Kabul residents prepare for the scared Taliban to march


Afghanistan Update

After the Taliban occupied more than half of the country’s capital city and surrounded the city, residents of Kabul, the capital of Afghanistan, are preparing for a potential attack.

The insurgent group tried to impose a strict interpretation of the Sharia law on the people, and on Friday occupied Prianan, the eastern capital of Logar Province, just 70 kilometers south of Kabul.

It is a Lightning offensive The militants completely changed the political landscape of the country in just one week, allowing them to control the second and third largest cities in Afghanistan, Kandahar and Herat, respectively.

The displaced families are Influx into Kabul Seek asylum to escape fighting or Taliban control, as militias reportedly arrested young girls and women for forced marriages in newly occupied territories. Many domestic refugees have set up camps in the city’s parks.

The troubled Afghan President Ashraf Ghani did not make a public statement about the dramatic military setbacks. On Wednesday, he went to Mazar-e-Sharif to assemble to defend the city, which is an anti-Taliban organization. Northern fortress There was fierce fighting there, but it was still under government control.

Ghani, a former World Bank official, has been under tremendous pressure from neighboring Pakistan. close relationship Resign with the Taliban and pave the way for power-sharing arrangements with Islamic organizations.

The speed of the Taliban’s seizure of territory often encountered little resistance when many Afghan troops surrendered after negotiations with the insurgent’s forces, which made the residents of the besieged capital desperate.

ETA 3000 U.S. troops The 600 British soldiers in Kabul this weekend could prevent an immediate attack, although US military officials stated that the deployment was to assist in the evacuation of embassy staff, not combat operations.

“Three thousand is a fairly old number,” a security analyst based in Kabul told the Financial Times. “I want to know if they are reinserting them, at least to make the Taliban think about whether it is a good idea to try to occupy Kabul.”

Many educated Afghans, especially women, have expressed pain, fear and anger in the country’s rapid disintegration, especially the sudden U.S. withdrawal that has caused serious damage to Afghanistan. Morale Afghan armed forces.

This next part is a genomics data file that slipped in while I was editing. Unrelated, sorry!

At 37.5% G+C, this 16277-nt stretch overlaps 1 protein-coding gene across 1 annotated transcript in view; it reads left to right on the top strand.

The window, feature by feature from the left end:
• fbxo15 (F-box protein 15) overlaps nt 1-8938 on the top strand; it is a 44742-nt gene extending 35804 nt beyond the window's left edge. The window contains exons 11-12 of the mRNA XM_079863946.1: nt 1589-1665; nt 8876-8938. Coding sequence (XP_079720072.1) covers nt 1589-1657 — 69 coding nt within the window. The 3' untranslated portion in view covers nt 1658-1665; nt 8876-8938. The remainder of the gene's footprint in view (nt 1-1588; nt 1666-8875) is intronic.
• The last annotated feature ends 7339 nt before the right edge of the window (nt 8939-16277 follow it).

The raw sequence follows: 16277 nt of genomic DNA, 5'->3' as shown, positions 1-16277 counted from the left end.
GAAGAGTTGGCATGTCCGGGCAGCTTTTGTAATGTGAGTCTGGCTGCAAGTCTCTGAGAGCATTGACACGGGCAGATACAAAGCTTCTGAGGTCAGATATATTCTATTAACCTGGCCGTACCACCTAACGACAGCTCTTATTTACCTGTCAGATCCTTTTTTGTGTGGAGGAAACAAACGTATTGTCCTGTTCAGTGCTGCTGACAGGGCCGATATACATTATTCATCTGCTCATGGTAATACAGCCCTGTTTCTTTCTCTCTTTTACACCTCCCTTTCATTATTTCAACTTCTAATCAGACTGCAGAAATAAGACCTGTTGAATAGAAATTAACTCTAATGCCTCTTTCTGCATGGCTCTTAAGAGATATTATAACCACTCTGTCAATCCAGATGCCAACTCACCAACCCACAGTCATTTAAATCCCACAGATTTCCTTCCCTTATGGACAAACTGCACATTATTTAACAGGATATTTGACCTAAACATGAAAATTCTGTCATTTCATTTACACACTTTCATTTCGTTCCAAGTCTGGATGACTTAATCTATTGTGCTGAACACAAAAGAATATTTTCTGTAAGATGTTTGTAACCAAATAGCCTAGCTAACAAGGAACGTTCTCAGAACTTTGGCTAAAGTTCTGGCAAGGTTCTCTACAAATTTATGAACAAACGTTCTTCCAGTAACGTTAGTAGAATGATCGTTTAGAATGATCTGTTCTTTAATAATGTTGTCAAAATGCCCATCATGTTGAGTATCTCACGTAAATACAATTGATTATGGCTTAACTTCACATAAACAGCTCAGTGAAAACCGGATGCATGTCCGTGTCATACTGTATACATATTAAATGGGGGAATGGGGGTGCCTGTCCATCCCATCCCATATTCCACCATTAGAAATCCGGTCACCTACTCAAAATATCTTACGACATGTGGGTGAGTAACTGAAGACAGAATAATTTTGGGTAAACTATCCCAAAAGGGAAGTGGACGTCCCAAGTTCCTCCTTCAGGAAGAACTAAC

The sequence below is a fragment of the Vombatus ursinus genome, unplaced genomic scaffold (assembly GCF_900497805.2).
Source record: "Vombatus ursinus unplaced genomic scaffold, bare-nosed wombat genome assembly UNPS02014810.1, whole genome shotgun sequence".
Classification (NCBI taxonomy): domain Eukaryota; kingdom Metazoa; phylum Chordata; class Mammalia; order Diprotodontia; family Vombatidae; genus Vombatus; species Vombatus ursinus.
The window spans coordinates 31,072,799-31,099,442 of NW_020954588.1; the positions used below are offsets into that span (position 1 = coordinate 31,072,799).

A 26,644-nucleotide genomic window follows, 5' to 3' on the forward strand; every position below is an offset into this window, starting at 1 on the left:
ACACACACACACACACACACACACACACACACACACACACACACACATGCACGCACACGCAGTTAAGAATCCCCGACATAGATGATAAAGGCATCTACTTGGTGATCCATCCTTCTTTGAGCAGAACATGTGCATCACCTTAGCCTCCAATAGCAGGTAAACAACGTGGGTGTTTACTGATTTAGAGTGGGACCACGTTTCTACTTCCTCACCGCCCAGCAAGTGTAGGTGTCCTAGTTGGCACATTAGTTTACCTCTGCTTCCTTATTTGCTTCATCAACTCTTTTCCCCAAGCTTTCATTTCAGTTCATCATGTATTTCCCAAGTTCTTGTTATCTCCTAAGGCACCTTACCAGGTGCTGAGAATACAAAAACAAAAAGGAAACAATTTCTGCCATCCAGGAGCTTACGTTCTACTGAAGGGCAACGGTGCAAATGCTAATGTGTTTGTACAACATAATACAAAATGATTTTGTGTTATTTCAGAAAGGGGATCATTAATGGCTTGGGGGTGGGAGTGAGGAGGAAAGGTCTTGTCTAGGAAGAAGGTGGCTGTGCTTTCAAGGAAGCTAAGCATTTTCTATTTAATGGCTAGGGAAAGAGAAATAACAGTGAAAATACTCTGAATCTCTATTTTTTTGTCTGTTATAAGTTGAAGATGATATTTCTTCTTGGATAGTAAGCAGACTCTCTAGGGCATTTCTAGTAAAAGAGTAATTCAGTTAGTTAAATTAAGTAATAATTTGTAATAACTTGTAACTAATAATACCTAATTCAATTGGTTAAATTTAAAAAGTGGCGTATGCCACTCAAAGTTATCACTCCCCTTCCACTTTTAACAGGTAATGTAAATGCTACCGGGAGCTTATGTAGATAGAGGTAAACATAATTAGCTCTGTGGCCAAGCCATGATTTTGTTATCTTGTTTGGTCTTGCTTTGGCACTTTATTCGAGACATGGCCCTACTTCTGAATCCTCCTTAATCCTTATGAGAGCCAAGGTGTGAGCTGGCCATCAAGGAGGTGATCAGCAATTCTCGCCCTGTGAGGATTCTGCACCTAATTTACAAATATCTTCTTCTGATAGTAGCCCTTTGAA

“Today, everything has changed,” said Sara Wahedi, a former Afghan government official and CEO of emerging security app Ehtesab. “My family is discussing what to pack, what to sell, what to keep, and the route to leave Kabul.”

“This moment feels over,” Muska Dastager, a political science lecturer at the American University of Afghanistan, wrote on Twitter. “The tens of millions of us will never recover. There is a belief in the future to make progress in a better tomorrow. And this is now being shattered.”

British soldiers from the Joint Forces headquarters prepare to deploy to Afghanistan on Friday

British soldiers from the Joint Forces Headquarters prepare to deploy to Afghanistan on Friday © PA

Shafika Haparwak, director of the Afghanistan Foundation for the Promotion of Children’s Literacy, said: “Everyone has betrayed us. They keep us in the dark, and they keep us in the dark. I believe millions of Afghans. I feel the same way too.”

The US non-governmental organization Human Rights Watch has called on the international community to open its doors to Afghans who face special risks, including well-known women in public life, local employees of foreign governments, human rights activists and journalists.

The organization urged: “Foreign governments should give priority to visas and help ensure the safe passage of civilians who may have been abused by the Taliban because of their past work status.”

Canada Announce Late Friday, it was expanding its resettlement plan to provide shelter for another 20,000 Afghans who are most at risk from the Taliban, but did not provide a timetable for doing so.


Source link